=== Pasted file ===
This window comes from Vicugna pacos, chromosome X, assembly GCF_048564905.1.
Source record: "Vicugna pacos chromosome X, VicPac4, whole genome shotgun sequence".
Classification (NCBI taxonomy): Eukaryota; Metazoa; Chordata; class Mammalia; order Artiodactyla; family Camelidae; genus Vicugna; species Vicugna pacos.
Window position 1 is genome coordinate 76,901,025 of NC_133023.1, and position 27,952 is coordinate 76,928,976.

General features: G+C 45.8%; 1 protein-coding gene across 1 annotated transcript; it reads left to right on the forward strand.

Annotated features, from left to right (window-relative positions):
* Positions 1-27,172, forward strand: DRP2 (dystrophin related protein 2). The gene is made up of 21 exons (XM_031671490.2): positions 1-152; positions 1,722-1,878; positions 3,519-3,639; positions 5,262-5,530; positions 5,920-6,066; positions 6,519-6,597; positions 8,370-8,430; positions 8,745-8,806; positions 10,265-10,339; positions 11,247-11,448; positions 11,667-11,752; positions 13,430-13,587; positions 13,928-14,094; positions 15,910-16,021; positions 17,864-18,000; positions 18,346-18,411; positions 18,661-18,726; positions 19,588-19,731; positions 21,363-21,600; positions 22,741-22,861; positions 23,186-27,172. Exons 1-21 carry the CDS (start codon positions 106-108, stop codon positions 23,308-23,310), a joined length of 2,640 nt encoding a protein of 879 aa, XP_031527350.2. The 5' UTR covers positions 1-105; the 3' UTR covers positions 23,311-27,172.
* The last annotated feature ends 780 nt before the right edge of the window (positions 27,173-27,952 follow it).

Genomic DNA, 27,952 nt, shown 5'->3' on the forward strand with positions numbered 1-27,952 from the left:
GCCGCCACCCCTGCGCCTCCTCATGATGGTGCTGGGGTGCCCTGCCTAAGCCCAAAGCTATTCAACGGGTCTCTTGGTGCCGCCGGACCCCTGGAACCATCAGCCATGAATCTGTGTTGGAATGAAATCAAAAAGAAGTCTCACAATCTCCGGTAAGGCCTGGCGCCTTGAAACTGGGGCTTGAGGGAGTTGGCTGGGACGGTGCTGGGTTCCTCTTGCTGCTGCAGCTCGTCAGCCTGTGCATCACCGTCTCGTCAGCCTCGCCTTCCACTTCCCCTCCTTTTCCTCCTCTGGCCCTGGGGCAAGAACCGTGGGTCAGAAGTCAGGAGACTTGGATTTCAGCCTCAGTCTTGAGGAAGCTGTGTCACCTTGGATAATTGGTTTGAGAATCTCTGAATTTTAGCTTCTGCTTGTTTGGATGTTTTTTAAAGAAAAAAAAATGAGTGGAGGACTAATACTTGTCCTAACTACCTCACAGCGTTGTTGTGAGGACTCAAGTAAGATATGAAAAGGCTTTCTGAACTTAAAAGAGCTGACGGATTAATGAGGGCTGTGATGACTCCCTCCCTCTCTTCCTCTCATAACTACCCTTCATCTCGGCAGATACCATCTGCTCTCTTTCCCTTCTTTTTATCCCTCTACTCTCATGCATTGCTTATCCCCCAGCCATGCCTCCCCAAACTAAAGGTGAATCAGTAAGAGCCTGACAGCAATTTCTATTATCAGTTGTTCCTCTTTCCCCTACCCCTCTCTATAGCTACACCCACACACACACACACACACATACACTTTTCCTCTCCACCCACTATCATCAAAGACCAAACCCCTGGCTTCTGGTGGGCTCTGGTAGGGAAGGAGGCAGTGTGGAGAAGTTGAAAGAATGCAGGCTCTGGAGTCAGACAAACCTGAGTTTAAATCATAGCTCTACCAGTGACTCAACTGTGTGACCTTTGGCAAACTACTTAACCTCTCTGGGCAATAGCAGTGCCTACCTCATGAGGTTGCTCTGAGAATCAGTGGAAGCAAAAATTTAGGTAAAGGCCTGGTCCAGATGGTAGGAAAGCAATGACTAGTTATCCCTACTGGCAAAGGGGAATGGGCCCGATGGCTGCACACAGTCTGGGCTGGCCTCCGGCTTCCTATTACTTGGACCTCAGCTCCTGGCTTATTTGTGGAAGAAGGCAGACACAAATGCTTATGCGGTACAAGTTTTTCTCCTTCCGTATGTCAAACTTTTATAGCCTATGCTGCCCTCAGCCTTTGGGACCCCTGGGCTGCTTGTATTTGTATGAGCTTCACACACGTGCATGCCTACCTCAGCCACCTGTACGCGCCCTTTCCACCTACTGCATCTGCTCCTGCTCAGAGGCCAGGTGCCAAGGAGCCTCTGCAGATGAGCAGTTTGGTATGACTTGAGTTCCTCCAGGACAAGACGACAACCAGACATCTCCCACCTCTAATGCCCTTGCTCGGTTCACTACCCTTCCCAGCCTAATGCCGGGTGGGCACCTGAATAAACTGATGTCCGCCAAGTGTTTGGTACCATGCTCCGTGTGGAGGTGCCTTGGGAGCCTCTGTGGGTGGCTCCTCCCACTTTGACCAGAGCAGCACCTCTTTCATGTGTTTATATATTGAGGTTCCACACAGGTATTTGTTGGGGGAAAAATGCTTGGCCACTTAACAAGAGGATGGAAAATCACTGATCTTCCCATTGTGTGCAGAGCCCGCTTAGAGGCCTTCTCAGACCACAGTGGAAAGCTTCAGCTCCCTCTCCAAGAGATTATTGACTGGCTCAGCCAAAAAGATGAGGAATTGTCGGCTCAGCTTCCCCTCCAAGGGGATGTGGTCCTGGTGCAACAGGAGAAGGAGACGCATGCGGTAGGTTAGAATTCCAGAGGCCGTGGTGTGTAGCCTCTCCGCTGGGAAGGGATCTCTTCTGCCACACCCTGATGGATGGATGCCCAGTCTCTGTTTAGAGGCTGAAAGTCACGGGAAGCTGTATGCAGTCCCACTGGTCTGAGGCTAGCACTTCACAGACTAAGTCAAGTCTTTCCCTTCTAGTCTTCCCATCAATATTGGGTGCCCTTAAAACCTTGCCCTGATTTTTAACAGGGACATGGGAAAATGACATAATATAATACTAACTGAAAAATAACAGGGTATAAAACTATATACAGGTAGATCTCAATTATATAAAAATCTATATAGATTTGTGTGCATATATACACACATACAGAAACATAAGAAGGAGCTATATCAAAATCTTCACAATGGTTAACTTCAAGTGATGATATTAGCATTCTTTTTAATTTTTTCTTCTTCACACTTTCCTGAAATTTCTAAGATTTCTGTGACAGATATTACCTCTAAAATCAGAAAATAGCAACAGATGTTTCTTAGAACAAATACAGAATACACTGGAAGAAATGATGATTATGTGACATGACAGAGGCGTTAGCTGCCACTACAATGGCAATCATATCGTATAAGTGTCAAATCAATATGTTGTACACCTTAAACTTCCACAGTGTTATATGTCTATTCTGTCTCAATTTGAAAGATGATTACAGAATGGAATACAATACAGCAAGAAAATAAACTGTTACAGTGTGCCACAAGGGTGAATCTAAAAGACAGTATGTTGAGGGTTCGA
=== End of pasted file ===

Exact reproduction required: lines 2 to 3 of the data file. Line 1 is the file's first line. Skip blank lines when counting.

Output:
Source record: "Vicugna pacos chromosome X, VicPac4, whole genome shotgun sequence".
Classification (NCBI taxonomy): Eukaryota; Metazoa; Chordata; class Mammalia; order Artiodactyla; family Camelidae; genus Vicugna; species Vicugna pacos.